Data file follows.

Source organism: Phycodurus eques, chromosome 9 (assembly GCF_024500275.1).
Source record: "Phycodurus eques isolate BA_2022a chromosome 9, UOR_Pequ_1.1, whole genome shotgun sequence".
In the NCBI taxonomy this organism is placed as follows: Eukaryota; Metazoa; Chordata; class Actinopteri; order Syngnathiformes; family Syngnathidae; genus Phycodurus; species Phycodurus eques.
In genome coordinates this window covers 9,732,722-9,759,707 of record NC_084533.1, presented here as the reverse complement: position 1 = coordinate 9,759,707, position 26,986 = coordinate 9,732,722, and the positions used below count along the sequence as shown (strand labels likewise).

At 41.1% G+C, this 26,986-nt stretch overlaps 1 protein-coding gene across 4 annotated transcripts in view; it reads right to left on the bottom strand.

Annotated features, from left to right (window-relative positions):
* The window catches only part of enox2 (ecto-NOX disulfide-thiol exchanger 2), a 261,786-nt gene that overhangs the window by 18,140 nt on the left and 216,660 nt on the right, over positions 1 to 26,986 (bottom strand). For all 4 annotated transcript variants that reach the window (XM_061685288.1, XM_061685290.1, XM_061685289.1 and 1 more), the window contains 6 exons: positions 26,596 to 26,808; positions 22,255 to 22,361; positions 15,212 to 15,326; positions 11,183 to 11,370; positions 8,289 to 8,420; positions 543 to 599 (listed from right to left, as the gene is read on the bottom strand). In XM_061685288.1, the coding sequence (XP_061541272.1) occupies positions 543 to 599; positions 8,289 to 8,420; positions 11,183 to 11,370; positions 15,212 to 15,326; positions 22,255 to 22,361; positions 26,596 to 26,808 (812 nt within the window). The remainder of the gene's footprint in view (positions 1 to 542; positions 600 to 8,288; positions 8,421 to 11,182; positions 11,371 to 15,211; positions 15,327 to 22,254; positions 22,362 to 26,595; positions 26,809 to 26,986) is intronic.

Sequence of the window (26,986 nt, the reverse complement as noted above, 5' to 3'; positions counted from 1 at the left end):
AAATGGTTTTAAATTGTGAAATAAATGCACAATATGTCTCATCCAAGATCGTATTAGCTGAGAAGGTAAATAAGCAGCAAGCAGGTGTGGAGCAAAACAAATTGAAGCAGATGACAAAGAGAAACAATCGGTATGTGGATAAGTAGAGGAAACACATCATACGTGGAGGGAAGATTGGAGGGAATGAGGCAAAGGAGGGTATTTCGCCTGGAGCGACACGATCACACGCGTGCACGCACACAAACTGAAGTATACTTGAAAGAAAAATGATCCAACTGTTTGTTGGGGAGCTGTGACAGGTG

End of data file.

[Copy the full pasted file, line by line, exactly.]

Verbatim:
Source organism: Phycodurus eques, chromosome 9 (assembly GCF_024500275.1).
Source record: "Phycodurus eques isolate BA_2022a chromosome 9, UOR_Pequ_1.1, whole genome shotgun sequence".
In the NCBI taxonomy this organism is placed as follows: Eukaryota; Metazoa; Chordata; class Actinopteri; order Syngnathiformes; family Syngnathidae; genus Phycodurus; species Phycodurus eques.
In genome coordinates this window covers 9,732,722-9,759,707 of record NC_084533.1, presented here as the reverse complement: position 1 = coordinate 9,759,707, position 26,986 = coordinate 9,732,722, and the positions used below count along the sequence as shown (strand labels likewise).

At 41.1% G+C, this 26,986-nt stretch overlaps 1 protein-coding gene across 4 annotated transcripts in view; it reads right to left on the bottom strand.

Annotated features, from left to right (window-relative positions):
* The window catches only part of enox2 (ecto-NOX disulfide-thiol exchanger 2), a 261,786-nt gene that overhangs the window by 18,140 nt on the left and 216,660 nt on the right, over positions 1 to 26,986 (bottom strand). For all 4 annotated transcript variants that reach the window (XM_061685288.1, XM_061685290.1, XM_061685289.1 and 1 more), the window contains 6 exons: positions 26,596 to 26,808; positions 22,255 to 22,361; positions 15,212 to 15,326; positions 11,183 to 11,370; positions 8,289 to 8,420; positions 543 to 599 (listed from right to left, as the gene is read on the bottom strand). In XM_061685288.1, the coding sequence (XP_061541272.1) occupies positions 543 to 599; positions 8,289 to 8,420; positions 11,183 to 11,370; positions 15,212 to 15,326; positions 22,255 to 22,361; positions 26,596 to 26,808 (812 nt within the window). The remainder of the gene's footprint in view (positions 1 to 542; positions 600 to 8,288; positions 8,421 to 11,182; positions 11,371 to 15,211; positions 15,327 to 22,254; positions 22,362 to 26,595; positions 26,809 to 26,986) is intronic.

Sequence of the window (26,986 nt, the reverse complement as noted above, 5' to 3'; positions counted from 1 at the left end):
AAATGGTTTTAAATTGTGAAATAAATGCACAATATGTCTCATCCAAGATCGTATTAGCTGAGAAGGTAAATAAGCAGCAAGCAGGTGTGGAGCAAAACAAATTGAAGCAGATGACAAAGAGAAACAATCGGTATGTGGATAAGTAGAGGAAACACATCATACGTGGAGGGAAGATTGGAGGGAATGAGGCAAAGGAGGGTATTTCGCCTGGAGCGACACGATCACACGCGTGCACGCACACAAACTGAAGTATACTTGAAAGAAAAATGATCCAACTGTTTGTTGGGGAGCTGTGACAGGTG